The festival, asparagus and the palace, electoral summer residence of the 18th century with its splendid garden, are just three reasons to visit the charming town of Schwetzingen. The palace gardens with over 70 hectares (approx. 173 acres) which is open all year, invite the visitor to lose themselves. The strict geometric French gardens, which change with the seasons, and the idyllic nooks and crannies of neighbouring wide-ranging landscape gardens, charm friends of nature and high horticulture. The.... [More about Schwetzingen]
The Schwetzingen palace complex with its magnificent garden in the heart of the city extends to an area more than 72 hectares. Perfectly preserved it conveys the harmony and lightness of a baroque summer residence. Thirty rooms can be visited, among others the electoral appartment and the function rooms. The Rokokotheatre serves as the centre of the annual "Schwetzinger Festival".
As well as Mannheim, Schwetzingen palace experienced its blooming period under the art-minded Elector Carl Theodor (1724-1799), when the Mannheim Court spend their summers in Schwetzingen and the palace turned into "Palatine Versailles". Thus, the Rokokotheatre developped, in which the seven year old Mozart performed in 1763 and where Voltaire was a guest with his works. Today the masterpiece by Nicolas de Pigage is the oldest theatre in Europe.
Originally the palace complex goes back to a moated castle, first mentioned in 1350, that secured the roads between Worms, Ladenburg and Speyer. It became the hunting lodge of the Heidelberg Electors and was repeatedly destroyed and rebuilt during the 16th century. Schwetzingen palace was also a victim of the massive destruction of the Palatinate by the troops of Louis IVX. in 1689.
In the course of the reconstruction, Elector Johann Wilhelm extended it to a three-wing-complex with a forecourt, which was turned into a summer residence by his successor Carl Philipp in 1720. When Carl Theodor inhabited the Bavarian Elector Dignity and relocated the residence to Munich in 1777, the importance of Schwetzingen Palace decreased. After the resolution of the Electoral Palatinate in 1803 Schwetzingen turned to Baden. After the death of the Grand-Duchess Stephanie of Baden in 1860, the palace was only used for daytime stays of the court. In 1919 the Corps de Logis became the Palace Museum.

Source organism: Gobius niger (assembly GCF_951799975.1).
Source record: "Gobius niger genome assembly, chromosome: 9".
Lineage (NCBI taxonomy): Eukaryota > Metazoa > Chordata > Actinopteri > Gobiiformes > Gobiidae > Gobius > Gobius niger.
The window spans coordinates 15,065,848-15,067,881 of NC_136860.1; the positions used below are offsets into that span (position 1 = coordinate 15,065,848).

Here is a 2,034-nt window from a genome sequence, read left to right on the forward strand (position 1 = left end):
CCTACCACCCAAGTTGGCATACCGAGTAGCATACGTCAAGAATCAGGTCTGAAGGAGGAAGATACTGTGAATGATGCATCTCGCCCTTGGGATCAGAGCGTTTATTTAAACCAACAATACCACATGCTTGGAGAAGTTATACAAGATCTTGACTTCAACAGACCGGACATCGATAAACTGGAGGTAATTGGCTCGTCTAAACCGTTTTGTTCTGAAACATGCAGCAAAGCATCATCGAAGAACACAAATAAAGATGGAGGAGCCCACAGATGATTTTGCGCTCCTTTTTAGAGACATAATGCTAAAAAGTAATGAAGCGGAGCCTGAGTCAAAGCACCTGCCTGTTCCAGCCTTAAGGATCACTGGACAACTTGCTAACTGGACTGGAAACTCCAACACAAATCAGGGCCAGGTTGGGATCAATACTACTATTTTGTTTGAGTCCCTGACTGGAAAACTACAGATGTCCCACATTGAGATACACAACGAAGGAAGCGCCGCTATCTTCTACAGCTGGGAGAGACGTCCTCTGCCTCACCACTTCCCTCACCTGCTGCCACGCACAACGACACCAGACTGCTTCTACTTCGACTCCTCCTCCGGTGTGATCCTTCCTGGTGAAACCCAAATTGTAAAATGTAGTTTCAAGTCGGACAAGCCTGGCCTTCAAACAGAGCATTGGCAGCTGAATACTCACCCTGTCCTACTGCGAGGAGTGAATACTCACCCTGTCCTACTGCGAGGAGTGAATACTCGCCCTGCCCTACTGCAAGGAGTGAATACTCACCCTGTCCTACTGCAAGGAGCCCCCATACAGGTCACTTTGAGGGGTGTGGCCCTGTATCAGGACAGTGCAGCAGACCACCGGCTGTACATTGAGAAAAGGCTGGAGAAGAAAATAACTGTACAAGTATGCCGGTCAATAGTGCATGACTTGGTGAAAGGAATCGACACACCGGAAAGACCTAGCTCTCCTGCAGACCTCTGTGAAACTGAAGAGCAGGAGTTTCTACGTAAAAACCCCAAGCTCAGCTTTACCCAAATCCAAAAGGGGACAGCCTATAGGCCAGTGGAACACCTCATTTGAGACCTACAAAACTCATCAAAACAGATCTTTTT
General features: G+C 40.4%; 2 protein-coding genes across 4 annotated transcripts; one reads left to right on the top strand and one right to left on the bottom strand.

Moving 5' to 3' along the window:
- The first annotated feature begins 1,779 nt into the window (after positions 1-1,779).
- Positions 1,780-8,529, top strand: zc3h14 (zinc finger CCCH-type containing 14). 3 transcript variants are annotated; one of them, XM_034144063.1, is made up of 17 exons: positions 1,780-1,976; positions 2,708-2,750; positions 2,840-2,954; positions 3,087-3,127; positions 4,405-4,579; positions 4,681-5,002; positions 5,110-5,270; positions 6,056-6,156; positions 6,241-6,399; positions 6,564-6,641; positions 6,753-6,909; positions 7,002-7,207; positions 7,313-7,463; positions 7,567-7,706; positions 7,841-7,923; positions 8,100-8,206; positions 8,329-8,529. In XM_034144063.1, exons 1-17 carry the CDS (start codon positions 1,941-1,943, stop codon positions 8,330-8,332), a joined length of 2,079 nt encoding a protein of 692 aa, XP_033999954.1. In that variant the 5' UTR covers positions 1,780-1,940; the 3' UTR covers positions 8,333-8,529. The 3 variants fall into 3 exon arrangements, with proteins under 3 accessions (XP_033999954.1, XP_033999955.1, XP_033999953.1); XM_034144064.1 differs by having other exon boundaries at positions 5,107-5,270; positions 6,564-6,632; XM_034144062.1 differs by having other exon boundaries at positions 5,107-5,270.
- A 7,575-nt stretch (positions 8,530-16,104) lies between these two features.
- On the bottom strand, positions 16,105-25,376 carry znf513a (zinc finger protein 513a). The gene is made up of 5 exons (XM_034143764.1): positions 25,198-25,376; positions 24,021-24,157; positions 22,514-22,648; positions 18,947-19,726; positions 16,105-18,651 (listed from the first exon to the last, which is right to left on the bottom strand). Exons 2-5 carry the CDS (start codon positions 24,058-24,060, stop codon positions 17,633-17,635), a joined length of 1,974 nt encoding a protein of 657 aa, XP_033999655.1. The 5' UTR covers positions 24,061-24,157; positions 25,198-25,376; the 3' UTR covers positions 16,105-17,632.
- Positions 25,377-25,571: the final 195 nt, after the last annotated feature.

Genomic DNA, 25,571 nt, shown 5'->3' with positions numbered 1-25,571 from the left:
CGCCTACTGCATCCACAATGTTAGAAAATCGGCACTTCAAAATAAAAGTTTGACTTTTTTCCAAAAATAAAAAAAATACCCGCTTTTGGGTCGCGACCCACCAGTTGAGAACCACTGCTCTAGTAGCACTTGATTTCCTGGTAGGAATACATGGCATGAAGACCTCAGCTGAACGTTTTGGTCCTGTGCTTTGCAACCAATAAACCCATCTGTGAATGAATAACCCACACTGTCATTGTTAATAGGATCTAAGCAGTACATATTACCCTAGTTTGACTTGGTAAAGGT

Today the palace is in possession of the state of Baden-Württemberg.
Schwetzingen Palace Garden
In the palace garden a peculiarity is to be admired that is unique in Europe: It harmoniously combines a French part, which follows the strict rules of the Baroque Era, with an English part which puts the landscape in an artistic setting and always offers stunning perspectives.
The central axis that passes through the garden ranges visually from the Königsstuhl in Heidelberg up to the Kalmit, the highest mountain of the Palatinate Forest. Numerous buildings and complexes are to be seen when wandering through the park, among others a mosque, a bathing house, various temples for ancient gods, fountains and sculptures.
The corner stone for today's palace garden placed Elector Carl Philipp, when he turned Schwetzingen into his summer residence. His successor Carl Theodor extended the complex at first to a baroque style and equipped it with sculptures and buildings, among others with the mosque as a symbol for tolerance, with the help of architect Nicolas de Pigage. From 1777 an extension in English-style was performed by Friedrich Ludwig von Sckell.
Since the garden was hardly changed during the 19th century and since it remained intact during both world wars, it largely kept its original appearance and offers a unique variety of original preserved gardens.
As well as the palace, the garden is in possession of the state of Baden-Württemberg. An exhibition located in the southern circle of the palace is dedicated to the history and development of the palace garden.